Extract useful molecules from residues like banana peels
Banana peels are among the resources used by researchers in their experiments.
A process developed by Quebec researchers makes it possible to more efficiently extract molecules from inedible residues which can then be used to manufacture various products.
In experiments carried out with banana peels, the mechano-enzymatic process designed by researchers at Laval University and McGill University produced 1.2 times more glucose and 1.9 times more fructose than the usual process by chemical hydrolysis.
These simple sugars can then be converted, by heat treatment, into a molecule called hydroxymethylfurfural (HMF). This very versatile molecule can be used, for example, to synthesize fuel or various industrial products, including drugs.
But banana peels are just one example.
“Banana peel is a pretty complex thing. There is cellulose, hemicellulose, lignin… It was a bit of a concept to demonstrate that basically, if we are able to do that with the banana peel, we are able to do that with many things.
— Marie-Josée Dumont, Professor in the Department of Chemical Engineering at Laval University
Professor Dumont reveals that other experiments have given interesting results with paper and corrugated cardboard.
The usual process consists of treating the residues with solvents and chemical catalysts.
The process developed by Professor Dumont in collaboration with researchers Mario Perez Venegas, Valérie Orsat and Karine Auclair, from McGill University, and master's candidate A.K.M. Al Amin Leamon instead uses enzymes and mechanical processing.
The banana peels are placed in a ball mill whose mechanical action on the biomass facilitates the work of the enzymes. This method does not require pretreatment or intensive chemical treatment.
From the same quantity of banana peels, this mechano-enzymatic process produces three times more of HMF than the chemical process, write the researchers in the journal Bioresource Technology.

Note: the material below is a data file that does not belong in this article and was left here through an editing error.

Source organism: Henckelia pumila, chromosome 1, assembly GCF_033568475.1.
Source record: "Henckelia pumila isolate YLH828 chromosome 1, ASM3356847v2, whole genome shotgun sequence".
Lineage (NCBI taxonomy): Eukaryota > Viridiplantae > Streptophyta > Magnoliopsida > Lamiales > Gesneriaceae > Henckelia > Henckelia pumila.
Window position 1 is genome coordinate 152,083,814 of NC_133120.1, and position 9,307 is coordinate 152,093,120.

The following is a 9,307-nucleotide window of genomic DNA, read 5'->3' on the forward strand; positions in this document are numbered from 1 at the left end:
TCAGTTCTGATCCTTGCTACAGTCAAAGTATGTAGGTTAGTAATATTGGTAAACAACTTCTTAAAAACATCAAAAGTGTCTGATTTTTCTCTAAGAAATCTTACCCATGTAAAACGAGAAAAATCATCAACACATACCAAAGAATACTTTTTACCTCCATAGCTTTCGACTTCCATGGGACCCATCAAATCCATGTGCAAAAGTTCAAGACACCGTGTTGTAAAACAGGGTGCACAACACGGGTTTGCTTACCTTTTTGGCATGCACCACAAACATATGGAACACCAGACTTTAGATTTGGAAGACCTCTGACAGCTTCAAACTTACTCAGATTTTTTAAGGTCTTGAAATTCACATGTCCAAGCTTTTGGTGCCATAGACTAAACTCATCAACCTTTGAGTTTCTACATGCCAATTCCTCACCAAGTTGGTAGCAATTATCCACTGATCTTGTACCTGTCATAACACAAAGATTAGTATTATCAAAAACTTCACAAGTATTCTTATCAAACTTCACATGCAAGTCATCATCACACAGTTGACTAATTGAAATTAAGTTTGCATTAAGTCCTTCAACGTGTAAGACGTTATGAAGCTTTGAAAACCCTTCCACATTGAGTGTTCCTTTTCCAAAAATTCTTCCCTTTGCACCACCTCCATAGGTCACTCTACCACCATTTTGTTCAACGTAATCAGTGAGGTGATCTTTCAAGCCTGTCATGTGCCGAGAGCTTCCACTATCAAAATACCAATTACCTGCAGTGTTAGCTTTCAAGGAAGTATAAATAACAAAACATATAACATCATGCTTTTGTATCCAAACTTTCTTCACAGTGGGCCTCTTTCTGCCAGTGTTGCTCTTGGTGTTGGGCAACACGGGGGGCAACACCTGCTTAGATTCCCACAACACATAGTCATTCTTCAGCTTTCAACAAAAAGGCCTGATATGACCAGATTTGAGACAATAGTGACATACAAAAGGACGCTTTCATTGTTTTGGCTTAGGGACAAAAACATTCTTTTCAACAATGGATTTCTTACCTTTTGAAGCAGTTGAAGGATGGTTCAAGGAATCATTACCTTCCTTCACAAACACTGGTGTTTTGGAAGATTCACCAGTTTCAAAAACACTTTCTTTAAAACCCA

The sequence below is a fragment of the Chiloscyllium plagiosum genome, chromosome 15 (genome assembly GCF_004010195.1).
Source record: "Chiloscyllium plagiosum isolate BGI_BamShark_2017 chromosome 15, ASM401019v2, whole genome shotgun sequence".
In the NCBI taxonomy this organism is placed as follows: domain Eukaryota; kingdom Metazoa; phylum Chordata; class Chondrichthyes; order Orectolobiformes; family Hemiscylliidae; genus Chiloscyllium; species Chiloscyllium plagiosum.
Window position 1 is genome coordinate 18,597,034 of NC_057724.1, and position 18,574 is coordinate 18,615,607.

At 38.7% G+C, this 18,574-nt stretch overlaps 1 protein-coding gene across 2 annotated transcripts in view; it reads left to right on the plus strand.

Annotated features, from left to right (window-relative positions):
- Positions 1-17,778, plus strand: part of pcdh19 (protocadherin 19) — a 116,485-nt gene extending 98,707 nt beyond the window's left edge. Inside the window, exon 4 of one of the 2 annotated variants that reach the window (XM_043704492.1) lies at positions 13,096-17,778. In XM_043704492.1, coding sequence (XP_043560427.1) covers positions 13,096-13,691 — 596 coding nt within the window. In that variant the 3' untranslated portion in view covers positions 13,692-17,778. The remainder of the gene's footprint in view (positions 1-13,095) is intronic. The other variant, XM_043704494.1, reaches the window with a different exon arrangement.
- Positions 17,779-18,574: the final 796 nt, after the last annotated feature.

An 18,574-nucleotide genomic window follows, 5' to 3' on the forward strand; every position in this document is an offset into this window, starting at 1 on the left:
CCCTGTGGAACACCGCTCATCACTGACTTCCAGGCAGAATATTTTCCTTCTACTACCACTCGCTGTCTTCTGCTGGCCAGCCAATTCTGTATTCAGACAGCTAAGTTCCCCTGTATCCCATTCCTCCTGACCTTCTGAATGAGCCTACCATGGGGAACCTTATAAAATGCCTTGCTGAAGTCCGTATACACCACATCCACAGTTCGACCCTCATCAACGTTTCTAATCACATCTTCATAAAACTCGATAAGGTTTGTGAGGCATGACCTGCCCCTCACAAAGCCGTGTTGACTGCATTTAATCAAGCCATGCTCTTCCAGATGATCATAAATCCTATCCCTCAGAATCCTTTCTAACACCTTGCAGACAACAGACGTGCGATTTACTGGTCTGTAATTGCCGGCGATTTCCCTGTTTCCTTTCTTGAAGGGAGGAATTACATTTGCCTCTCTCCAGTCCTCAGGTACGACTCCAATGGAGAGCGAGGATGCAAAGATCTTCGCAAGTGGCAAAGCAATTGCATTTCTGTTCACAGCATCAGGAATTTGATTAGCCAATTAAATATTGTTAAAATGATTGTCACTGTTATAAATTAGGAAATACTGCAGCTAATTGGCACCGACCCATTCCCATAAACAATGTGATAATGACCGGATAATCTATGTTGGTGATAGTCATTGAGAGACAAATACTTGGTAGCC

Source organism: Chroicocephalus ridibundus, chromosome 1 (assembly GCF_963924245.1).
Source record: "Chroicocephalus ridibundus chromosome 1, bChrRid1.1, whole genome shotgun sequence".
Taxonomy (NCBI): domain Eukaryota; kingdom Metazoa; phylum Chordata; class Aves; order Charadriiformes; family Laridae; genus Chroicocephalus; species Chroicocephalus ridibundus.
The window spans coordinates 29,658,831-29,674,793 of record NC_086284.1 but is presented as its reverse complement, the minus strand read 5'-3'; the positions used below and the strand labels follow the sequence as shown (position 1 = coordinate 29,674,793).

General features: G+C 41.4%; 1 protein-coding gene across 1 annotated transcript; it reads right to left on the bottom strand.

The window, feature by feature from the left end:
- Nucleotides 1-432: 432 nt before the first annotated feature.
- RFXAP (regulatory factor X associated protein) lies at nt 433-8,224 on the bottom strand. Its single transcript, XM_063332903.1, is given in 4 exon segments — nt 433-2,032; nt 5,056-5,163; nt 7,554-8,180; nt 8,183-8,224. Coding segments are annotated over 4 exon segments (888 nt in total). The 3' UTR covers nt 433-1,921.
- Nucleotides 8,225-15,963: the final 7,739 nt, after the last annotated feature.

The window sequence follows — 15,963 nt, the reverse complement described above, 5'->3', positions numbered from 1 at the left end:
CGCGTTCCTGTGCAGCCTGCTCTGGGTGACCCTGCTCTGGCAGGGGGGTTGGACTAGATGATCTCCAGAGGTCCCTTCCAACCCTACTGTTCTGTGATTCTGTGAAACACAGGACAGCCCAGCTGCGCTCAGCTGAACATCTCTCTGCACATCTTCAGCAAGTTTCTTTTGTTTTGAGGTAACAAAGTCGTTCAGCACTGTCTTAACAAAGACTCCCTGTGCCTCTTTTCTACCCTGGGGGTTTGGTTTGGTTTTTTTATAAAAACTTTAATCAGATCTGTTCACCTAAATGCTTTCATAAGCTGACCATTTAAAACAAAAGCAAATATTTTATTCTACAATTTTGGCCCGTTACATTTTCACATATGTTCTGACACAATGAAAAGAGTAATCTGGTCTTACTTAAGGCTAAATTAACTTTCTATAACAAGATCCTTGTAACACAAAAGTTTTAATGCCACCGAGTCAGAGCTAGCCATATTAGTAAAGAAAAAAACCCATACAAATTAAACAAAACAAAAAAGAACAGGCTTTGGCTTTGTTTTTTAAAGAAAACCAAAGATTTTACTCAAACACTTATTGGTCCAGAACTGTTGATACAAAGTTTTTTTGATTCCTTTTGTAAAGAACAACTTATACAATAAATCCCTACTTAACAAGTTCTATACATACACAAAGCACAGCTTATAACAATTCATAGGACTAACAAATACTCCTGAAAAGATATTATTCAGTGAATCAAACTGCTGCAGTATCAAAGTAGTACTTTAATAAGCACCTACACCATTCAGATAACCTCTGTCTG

HMF is one of many platform molecules that can be produced by this process, i.e. molecules from which other products can then be made.
“The goal would be to be able to integrate around 80% of food residues, for example dairy products, bakery products, fruit and vegetable products that are expired, or for example peels, in an integrated system to be able to produce a wide range of these platform molecules. »
— Marie-Josée Dumont, professor in the department of chemical engineering at Laval University
This discovery takes on a whole new dimension when we know that the The UN calculates that a third of all the food produced each year on Earth is eventually wasted and that sorting centers are crumbling under mountains of paper and cardboard. Being able to transform even a small part of these residues into useful molecules would be valuable.
Different processed products will give rise to different platform molecules. Researchers are now building a library of what works with one product versus another with the goal of one day being able to integrate all of this information.
If I accomplish that during my career, I will be happy, concluded Professor Dumont with a laugh.